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Ductus Deferens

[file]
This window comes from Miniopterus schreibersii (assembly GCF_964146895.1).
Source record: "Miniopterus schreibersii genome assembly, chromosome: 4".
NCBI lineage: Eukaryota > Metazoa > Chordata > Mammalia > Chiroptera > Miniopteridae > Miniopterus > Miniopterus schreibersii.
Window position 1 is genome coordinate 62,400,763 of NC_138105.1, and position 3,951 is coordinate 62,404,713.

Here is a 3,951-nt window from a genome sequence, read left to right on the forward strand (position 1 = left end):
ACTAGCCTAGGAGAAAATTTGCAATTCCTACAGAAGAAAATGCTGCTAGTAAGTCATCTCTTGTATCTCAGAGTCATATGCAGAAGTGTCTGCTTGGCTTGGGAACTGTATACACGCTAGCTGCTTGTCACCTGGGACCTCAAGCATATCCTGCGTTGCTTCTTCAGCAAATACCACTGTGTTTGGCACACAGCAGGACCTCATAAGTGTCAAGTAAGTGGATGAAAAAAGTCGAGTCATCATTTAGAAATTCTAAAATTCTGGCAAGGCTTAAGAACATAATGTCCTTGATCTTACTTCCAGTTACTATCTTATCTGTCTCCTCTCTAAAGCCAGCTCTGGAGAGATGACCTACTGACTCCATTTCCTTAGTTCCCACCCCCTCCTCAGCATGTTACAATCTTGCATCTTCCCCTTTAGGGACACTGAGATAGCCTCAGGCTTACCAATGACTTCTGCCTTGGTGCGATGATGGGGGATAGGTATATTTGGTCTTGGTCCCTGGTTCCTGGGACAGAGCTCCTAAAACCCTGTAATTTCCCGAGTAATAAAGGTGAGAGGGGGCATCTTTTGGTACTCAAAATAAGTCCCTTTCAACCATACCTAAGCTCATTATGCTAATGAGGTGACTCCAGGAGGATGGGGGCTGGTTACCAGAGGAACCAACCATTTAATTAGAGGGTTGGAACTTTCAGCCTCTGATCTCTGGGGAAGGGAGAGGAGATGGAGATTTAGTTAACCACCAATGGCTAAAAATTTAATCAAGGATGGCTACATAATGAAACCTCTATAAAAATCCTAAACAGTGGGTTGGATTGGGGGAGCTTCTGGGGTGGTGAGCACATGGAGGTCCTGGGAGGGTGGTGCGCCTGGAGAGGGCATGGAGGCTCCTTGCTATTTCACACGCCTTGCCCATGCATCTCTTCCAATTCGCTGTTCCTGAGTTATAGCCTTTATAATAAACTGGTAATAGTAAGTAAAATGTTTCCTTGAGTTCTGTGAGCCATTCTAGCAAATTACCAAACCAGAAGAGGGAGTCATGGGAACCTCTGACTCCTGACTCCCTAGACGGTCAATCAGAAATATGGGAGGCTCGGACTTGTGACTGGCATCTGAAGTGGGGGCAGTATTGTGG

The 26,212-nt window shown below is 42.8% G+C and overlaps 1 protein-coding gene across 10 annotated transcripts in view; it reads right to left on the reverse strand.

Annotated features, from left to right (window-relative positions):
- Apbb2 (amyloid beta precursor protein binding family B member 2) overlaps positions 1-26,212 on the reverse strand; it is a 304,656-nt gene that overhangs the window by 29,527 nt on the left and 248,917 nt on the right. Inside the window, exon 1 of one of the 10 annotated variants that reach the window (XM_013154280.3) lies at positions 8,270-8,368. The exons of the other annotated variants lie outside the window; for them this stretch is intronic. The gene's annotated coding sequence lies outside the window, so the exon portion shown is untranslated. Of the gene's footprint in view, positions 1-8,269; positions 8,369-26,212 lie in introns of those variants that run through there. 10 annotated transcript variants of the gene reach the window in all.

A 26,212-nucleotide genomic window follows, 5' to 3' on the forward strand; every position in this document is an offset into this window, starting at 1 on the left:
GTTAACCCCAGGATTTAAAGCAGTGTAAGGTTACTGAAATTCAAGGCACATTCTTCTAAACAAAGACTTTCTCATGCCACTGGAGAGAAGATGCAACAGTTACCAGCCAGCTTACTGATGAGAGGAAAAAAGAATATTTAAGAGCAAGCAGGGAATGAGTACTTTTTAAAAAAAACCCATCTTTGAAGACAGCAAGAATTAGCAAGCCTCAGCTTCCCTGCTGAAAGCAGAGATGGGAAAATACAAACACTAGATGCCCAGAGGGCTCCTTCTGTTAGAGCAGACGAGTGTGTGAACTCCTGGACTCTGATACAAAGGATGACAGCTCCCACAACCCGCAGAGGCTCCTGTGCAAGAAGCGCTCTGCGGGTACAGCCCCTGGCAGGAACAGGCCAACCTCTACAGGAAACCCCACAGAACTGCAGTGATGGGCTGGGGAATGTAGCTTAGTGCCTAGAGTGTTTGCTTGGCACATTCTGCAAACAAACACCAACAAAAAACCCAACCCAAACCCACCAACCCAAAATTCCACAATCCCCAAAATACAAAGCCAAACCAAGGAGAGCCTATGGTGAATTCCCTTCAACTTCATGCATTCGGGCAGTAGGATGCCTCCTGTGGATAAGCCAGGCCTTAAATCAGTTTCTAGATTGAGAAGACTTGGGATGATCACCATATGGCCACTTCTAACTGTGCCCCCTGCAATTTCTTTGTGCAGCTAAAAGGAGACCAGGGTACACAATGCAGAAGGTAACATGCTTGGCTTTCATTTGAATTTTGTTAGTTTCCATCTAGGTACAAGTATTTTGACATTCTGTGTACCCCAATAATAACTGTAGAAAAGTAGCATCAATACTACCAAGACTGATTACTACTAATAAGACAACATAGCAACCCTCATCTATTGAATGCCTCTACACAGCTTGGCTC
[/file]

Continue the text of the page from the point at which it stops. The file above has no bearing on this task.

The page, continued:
Thick-walled, the ductus deferens is composed of several layers of tissue. Then innermost layer is a folded mucous membrane that is always moist. Encircling this layer are three layers of muscle tissue, which provide the tube with the ability to contract, a necessary action for the conveyance of bodily fluids and sperm. As the ductus deferens rises upwards from the epididymis towards the bladder, it also comes to be surrounded by nerve fibers, arteries, and veins, and the complex structure further encased in connective tissue is referred to as the spermatic cord. When the tube reaches the level of the bladder, however, it becomes separated from the connective tissue and extends across the top of the bladder and turns downward near the back of the structure, ending in an enlarged ampulla, which both stores and adds secretions to semen.


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